It is easy, on first reflection, to think that Governor Mike DeWine’s response to the Covid-19 pandemic was an overreaction. Especially when you consider that the flu has killed around 10,000 people in the U.S. this year and in the 2017-18 flu season, killed around 61,000 Americans, according to U.S. News.
As of Thursday, Covid-19, or the coronavirus, had only killed 22 people in the United States.
At first, I had several other similar reactions to the cancellations made by DeWine and a myriad of others. Like is there something about the coronavirus we are not being told? Or, 30 years ago, wouldn’t we have just shrugged it off and went about our regular routines? The problem with that, though, is that the world is not the same place it was 30 years ago.
It all seems strange, like almost nothing I have experienced in my 59 years on this planet, unless you consider the winters of 1977 and 1978 when, at least here in Ohio, we were snowed or frozen inside for weeks at a time.
On second reflection, though, there are other thoughts that come to mind. The first is that no one knows much about the virus. And as far as from what I understand, there is no way to keep you from getting it — other than the same precautions we take with the flu — and there is no real way to treat it.
Like Bright Local Superintendent Terry Fouch said this week: “This is uncharted territory.”
And that’s what causes me to pause and rethink things a little bit.
Mostly, I don’t believe the coronavirus is going to be as big an issue as it is being made out to be. But really, we have no idea. Really, we know little except that it is making people sick, it is killing people, and it is spreading across the globe quickly.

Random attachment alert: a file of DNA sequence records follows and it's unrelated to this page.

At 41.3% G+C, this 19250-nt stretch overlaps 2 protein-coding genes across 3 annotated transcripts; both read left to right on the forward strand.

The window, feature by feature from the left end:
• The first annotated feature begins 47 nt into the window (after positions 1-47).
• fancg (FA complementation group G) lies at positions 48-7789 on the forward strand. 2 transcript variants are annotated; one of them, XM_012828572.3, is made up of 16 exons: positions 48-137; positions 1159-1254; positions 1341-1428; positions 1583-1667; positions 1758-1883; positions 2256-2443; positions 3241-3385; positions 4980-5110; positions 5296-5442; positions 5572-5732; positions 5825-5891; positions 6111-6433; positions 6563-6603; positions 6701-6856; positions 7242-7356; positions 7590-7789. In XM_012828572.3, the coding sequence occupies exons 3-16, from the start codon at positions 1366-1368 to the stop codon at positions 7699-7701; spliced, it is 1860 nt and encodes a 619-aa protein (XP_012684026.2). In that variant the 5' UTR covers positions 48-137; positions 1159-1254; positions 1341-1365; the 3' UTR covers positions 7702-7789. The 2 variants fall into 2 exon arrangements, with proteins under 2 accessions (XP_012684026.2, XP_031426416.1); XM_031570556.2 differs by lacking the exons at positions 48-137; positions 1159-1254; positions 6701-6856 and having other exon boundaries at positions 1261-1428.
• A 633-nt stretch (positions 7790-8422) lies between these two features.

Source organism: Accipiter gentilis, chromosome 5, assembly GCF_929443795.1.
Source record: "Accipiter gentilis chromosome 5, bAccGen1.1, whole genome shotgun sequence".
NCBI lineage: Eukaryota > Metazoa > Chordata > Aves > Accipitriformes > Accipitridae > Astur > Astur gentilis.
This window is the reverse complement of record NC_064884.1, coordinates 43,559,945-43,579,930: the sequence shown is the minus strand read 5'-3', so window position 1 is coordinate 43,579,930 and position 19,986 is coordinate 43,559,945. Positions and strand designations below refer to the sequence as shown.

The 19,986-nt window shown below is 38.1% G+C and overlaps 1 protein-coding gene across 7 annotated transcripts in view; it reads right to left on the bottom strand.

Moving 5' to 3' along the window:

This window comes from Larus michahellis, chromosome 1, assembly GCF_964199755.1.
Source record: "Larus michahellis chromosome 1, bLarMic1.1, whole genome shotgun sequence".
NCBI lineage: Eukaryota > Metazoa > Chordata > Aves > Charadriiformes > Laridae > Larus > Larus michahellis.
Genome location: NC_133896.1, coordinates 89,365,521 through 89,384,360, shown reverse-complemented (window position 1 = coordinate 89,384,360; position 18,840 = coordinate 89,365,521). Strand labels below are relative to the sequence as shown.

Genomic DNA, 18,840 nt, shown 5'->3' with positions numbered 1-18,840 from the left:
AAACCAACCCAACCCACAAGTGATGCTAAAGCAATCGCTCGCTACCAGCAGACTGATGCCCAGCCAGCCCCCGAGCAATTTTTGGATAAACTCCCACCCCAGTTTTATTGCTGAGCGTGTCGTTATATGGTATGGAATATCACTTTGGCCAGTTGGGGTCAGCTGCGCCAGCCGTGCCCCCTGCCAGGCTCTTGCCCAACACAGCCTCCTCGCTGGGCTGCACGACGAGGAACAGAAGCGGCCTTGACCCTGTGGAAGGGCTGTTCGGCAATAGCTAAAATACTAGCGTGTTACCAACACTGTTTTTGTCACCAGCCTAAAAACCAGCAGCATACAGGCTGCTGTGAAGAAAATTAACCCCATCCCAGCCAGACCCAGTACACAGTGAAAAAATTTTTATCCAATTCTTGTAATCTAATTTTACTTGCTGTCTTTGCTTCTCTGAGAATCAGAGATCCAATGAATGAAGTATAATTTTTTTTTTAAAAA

So while we all will be more than a little inconvenienced for some period of time, I have to think that being safe and taking precautions rather than doing nothing is much better than being sorry somewhere down the road.
For me, the inconvenience comes at an unpleasant time. For the next four weeks, I had planned to watch a lot of college basketball. First, there were conference championships this weekend, then three weeks of the NCAA Men’s Basketball Tournament, one of my favorite times of the year. And that’s not mentioning all the other sporting activities we are going to miss.
It is disappointing that I won’t be able to fill out an NCAA Tournament bracket this year, like I have every single year since I was probably 12.
On the other hand, who knows, maybe breaking from a longtime routine will be good. Maybe I’ll uncover new experiences that are more rich and healthy than sitting in front of a TV watching some guys try to throw a round ball through a round cylinder.
But there is something more important to consider. While the coronavirus may not be much of a threat to the youthful and healthy, it is a deadly threat to our elderly and those with weakened immune systems. And the more it spreads, the more they will be threatened.
As human beings, do we not have a responsibility to protect our most vulnerable — our elders, who have taught us much of what we know, and our vulnerable, who are not as blessed as the rest of us?
Speaking for the Bright Local Schools, Terry Fouch told me that the bottom line is: “We are going to protect our kids.”
Mr. DeWine and a multitude of others are trying to protect us all.
The powers that be have decided that humanity is more important than money and athletics. In this day and age, that is more than refreshing to know.
Jeff Gilliland is the editor of The Times-Gazette. He can be reached at firstname.lastname@example.org or 937-402-2522.